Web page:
“Majorities are elected to do things, and if they become dysfunctional, the American people will change what the majority is,” Rep. Tom Cole (R-Okla.), a House deputy majority whip and a former National Republican Congressional Committee chairman, told The Hill…

Democrats need to net 17 districts to take back the House in 2014, widely considered a significant hurdle to overcome.

But the party has identified “30 districts where the [GOP] incumbent [won by] less than 10 percent and an additional 18 districts that we think can perform better” in a non-presidential election year, Democratic Congressional Campaign Committee Chairman Steve Israel (D-N.Y.) said recently.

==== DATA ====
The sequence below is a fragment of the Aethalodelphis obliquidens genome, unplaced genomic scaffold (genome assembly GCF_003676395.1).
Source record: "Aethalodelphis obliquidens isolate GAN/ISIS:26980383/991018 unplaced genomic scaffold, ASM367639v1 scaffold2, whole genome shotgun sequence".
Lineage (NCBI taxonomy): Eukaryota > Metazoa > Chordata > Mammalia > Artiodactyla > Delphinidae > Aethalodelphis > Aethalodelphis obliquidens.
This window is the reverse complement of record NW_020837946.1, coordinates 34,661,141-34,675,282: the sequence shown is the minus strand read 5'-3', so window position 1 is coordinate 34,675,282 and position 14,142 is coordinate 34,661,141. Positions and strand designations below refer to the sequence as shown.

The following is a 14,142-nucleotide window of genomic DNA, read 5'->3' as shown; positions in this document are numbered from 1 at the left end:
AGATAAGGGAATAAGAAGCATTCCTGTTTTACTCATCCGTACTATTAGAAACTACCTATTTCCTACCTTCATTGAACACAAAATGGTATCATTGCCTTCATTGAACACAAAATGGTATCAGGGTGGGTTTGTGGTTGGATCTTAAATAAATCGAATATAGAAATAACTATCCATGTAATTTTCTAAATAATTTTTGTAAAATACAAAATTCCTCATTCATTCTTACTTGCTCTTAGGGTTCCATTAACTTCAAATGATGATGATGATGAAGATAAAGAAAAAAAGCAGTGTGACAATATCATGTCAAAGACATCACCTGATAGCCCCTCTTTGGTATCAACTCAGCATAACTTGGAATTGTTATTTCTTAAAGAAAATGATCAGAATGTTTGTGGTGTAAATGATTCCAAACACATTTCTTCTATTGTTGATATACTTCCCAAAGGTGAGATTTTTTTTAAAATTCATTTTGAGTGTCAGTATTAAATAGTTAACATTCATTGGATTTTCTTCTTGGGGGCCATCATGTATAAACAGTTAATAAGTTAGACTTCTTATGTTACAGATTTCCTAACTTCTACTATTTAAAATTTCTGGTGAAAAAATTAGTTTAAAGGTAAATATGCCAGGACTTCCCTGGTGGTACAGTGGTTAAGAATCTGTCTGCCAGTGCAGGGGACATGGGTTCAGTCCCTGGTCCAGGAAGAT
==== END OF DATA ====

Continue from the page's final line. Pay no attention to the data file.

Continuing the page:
And it’s in those districts — where Republicans don’t have a deep base of voters to rely on — that a repeat disaster like the fiscal-cliff fight could matter.